• A Fall Antipasto Buffet consisting of wheatberry-wild rice salad with lavender-blueberry vinaigrette; lentil-brown/wild rice cakes with lemon tahini; cardamom pickled beets; fall lettuces with pumpkin seed-cider dressing; raw vegetables; breads, crustinis & pita with Egyptian red lentil and artichoke-spinach hummuses, baba ganouj, and Brussels sprout "pâté"; marinated olives; spiced pecans; and roasted chestnuts
  • Main Courses including lime-marinated seared seitan with peppercorns and fig glaze; roasted garlic olive oil mashed potatoes with chives, mushroom gravy, apple-pecan stuffing, and fresh raspberry-cranberry relish; Dilip's macadamia nut blackened Cajun tempeh over brown rice; Spanish vegetable paella; shepherd's pie with wheat gluten, roasted root vegetables, and mushrooms, with a potato crust; braised sweet potatoes with leeks and vegan maple "butter" chutney; roasted green beans with pesto alla Trapanese; fall squashes cubed and roasted with yellow beet chunks, cranberry, and dill weed; oyster mushroom croquettes; smoked eggplant stuffed with carmelized onions and yellow lentils;
    carpaccio vegetale (very thinly sliced vegetables as a raw "pasta"); carrot-herb velouté (thickened soup); Ligurian medallion pasta with marinara sauce; country cornbread; and one additional raw dish
  • Desserts including fresh seasonal fruits; phyllo cookies; pumpkin pie with pomegranate glaze; cinnamon currant apple pie; rhubarb-berry crisp; and cider, cranberry juice, herbal tea, and shade-grown coffee

As always, the food will be entirely plant-based with no refined sugar.

Tuesday, October 02, 2007

Rice Noodles with Pesto, Vegan Apple Sage Sausage

I made a simple dinner tonight. I recently purchased a new product, Hodgon Mill's Organic Whole Wheat Fettuccine with Milled Flax Seed. (I wonder why flax seed is mixed into products meant to be heated - flax is a great source of healthy omega-3 fatty acids, but I understand that its potency is destroyed by heat.)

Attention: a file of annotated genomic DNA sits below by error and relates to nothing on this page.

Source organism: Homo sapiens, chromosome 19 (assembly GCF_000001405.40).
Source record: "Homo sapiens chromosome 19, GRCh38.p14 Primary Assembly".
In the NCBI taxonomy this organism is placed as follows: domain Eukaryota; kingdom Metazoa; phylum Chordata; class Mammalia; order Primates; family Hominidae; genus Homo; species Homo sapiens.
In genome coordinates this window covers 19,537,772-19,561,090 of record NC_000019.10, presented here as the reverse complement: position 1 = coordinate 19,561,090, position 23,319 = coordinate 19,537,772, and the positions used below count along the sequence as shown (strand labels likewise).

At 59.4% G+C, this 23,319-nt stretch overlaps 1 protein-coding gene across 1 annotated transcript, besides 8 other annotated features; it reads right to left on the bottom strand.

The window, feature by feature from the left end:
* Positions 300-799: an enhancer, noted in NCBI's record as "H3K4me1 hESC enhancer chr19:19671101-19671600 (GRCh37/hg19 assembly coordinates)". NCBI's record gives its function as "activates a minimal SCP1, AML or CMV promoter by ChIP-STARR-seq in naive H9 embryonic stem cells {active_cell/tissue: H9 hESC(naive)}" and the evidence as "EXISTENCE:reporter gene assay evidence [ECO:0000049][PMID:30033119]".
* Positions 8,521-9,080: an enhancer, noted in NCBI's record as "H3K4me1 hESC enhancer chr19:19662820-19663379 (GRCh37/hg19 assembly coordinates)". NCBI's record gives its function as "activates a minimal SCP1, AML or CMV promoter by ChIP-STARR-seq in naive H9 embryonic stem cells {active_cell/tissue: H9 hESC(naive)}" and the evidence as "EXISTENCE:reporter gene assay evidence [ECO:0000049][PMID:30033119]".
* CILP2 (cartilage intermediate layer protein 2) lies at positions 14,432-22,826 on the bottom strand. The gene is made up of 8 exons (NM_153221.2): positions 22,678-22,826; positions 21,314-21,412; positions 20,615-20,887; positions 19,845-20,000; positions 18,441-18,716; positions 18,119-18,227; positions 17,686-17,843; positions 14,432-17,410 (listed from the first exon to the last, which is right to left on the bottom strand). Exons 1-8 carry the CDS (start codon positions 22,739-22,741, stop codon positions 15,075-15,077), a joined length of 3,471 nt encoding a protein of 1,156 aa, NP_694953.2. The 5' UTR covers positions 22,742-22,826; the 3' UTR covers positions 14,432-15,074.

I simply served some grilled onion and pesto sauce on top of the fettuccine noodles, and grilled a vegan Field Roast Grain Meat Company apple-sage artisanal sausage. I also served tomato and lotus root slices.

Monday, October 01, 2007

Seitan - Baby Bok Choy saute with Roasted Corn-off-the-Cob

It seems like it has been a while since I've been able to make a nice dinner. Tonight, I made a very tasty meal by sauteeing seitan cut into large chunks with large pieces of baby bok choy, onion, and shiitake mushrooms. I also roasted on my gas range's open-flame some corn, then stripped the kernels and mixed in Earth Balance margarine, fresh lime juice, and salt.

Mushroom-Barley Soup, French Rolls with Roasted Yellow Tomatoes

Warning - excuses follow for an embarrasingly simple dinner ... Today was a long day - fun but long and tiring. I was up late last night as I photographed a classical Indian concert, and then I woke up early for morning bridal photography of a young couple whose wedding I'm photographing in two months. After a short rest at home, I enjoyed the rest of the afternoon and on till almost 11p (!) attending the tenth annual Carrboro Music Festival. It's a great event with (this year well over 100!) musical performers all around charming downtown Carrboro, NC - all for free!

However, in between all the music and running into and talking with so many friends, I didn't get a chance to eat. I came home close to midnight hungry and tired. So, I made a simple and light dinner. I simply heated canned Health Valley brand organic mushroom-barley soup, baked some frozen French bread rolls, and served roasted yellow tomato slices in the baked bread. I hope to return to having more normalcy about my dinners tomorrow!